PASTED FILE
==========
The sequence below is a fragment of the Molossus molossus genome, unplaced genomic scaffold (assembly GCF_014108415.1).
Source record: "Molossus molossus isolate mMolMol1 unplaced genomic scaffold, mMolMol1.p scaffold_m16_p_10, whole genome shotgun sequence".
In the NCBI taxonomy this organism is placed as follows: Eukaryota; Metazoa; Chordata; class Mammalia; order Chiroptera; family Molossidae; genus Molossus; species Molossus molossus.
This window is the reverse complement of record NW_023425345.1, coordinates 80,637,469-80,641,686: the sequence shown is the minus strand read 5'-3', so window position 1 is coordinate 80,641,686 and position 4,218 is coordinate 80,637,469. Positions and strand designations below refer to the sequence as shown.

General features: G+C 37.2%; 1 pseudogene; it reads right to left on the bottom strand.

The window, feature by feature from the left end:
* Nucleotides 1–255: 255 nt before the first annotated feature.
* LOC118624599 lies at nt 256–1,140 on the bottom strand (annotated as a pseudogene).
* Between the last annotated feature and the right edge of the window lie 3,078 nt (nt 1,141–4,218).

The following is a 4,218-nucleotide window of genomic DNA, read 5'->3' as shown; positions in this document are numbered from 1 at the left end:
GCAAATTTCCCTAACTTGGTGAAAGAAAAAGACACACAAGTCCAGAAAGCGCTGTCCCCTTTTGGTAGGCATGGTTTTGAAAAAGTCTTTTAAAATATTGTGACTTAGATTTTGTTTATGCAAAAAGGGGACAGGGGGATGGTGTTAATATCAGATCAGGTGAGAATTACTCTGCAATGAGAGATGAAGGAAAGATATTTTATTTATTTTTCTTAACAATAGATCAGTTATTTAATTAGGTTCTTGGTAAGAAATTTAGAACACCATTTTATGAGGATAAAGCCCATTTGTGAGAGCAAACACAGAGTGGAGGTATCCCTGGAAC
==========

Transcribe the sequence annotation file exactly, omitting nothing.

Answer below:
The sequence below is a fragment of the Molossus molossus genome, unplaced genomic scaffold (assembly GCF_014108415.1).
Source record: "Molossus molossus isolate mMolMol1 unplaced genomic scaffold, mMolMol1.p scaffold_m16_p_10, whole genome shotgun sequence".
In the NCBI taxonomy this organism is placed as follows: Eukaryota; Metazoa; Chordata; class Mammalia; order Chiroptera; family Molossidae; genus Molossus; species Molossus molossus.
This window is the reverse complement of record NW_023425345.1, coordinates 80,637,469-80,641,686: the sequence shown is the minus strand read 5'-3', so window position 1 is coordinate 80,641,686 and position 4,218 is coordinate 80,637,469. Positions and strand designations below refer to the sequence as shown.

General features: G+C 37.2%; 1 pseudogene; it reads right to left on the bottom strand.

The window, feature by feature from the left end:
* Nucleotides 1–255: 255 nt before the first annotated feature.
* LOC118624599 lies at nt 256–1,140 on the bottom strand (annotated as a pseudogene).
* Between the last annotated feature and the right edge of the window lie 3,078 nt (nt 1,141–4,218).

The following is a 4,218-nucleotide window of genomic DNA, read 5'->3' as shown; positions in this document are numbered from 1 at the left end:
GCAAATTTCCCTAACTTGGTGAAAGAAAAAGACACACAAGTCCAGAAAGCGCTGTCCCCTTTTGGTAGGCATGGTTTTGAAAAAGTCTTTTAAAATATTGTGACTTAGATTTTGTTTATGCAAAAAGGGGACAGGGGGATGGTGTTAATATCAGATCAGGTGAGAATTACTCTGCAATGAGAGATGAAGGAAAGATATTTTATTTATTTTTCTTAACAATAGATCAGTTATTTAATTAGGTTCTTGGTAAGAAATTTAGAACACCATTTTATGAGGATAAAGCCCATTTGTGAGAGCAAACACAGAGTGGAGGTATCCCTGGAAC